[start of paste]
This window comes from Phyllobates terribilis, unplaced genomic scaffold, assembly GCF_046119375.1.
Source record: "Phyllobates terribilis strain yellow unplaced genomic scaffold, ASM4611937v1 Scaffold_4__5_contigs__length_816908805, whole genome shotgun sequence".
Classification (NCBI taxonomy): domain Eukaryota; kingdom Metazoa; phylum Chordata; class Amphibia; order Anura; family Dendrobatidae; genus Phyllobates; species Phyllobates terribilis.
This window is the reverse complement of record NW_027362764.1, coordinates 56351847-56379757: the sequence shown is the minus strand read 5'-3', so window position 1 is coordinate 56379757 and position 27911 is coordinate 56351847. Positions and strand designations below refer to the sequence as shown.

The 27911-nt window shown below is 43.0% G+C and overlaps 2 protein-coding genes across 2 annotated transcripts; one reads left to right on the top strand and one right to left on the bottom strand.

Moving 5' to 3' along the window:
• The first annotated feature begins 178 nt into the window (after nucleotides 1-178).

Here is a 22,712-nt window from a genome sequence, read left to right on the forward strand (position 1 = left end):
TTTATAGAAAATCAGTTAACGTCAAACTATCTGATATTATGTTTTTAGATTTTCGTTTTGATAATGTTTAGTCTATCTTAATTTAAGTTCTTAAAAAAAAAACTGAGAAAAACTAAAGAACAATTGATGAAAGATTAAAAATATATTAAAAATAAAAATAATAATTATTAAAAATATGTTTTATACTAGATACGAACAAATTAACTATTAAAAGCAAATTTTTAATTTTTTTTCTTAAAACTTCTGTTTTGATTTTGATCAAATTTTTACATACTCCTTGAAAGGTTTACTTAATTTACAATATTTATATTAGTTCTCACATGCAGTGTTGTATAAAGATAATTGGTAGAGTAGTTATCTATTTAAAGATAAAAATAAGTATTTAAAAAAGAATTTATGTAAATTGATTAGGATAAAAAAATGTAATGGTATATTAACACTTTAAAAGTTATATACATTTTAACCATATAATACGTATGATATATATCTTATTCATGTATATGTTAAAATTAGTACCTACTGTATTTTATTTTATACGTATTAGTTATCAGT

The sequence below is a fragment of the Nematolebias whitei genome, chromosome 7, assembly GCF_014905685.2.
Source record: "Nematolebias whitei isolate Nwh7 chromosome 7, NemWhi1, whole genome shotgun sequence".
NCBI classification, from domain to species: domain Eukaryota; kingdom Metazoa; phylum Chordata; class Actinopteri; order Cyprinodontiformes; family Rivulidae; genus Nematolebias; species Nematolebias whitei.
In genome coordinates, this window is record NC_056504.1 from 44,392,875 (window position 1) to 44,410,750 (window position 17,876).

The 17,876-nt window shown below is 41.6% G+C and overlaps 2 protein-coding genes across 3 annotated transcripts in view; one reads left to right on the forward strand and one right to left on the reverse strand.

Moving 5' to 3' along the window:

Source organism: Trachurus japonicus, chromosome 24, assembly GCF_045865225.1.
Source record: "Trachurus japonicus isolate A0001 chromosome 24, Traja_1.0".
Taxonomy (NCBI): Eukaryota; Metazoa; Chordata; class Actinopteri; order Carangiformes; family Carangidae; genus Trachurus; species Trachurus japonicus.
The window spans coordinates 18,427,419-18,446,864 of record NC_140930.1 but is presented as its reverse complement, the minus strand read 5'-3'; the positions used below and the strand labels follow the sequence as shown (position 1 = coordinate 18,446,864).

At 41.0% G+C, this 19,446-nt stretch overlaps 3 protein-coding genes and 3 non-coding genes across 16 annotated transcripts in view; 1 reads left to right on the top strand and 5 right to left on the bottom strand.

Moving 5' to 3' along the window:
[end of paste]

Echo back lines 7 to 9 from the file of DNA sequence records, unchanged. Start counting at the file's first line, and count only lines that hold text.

• The first annotated feature begins 178 nt into the window (after nucleotides 1-178).

Here is a 22,712-nt window from a genome sequence, read left to right on the forward strand (position 1 = left end):
TTTATAGAAAATCAGTTAACGTCAAACTATCTGATATTATGTTTTTAGATTTTCGTTTTGATAATGTTTAGTCTATCTTAATTTAAGTTCTTAAAAAAAAAACTGAGAAAAACTAAAGAACAATTGATGAAAGATTAAAAATATATTAAAAATAAAAATAATAATTATTAAAAATATGTTTTATACTAGATACGAACAAATTAACTATTAAAAGCAAATTTTTAATTTTTTTTCTTAAAACTTCTGTTTTGATTTTGATCAAATTTTTACATACTCCTTGAAAGGTTTACTTAATTTACAATATTTATATTAGTTCTCACATGCAGTGTTGTATAAAGATAATTGGTAGAGTAGTTATCTATTTAAAGATAAAAATAAGTATTTAAAAAAGAATTTATGTAAATTGATTAGGATAAAAAAATGTAATGGTATATTAACACTTTAAAAGTTATATACATTTTAACCATATAATACGTATGATATATATCTTATTCATGTATATGTTAAAATTAGTACCTACTGTATTTTATTTTATACGTATTAGTTATCAGT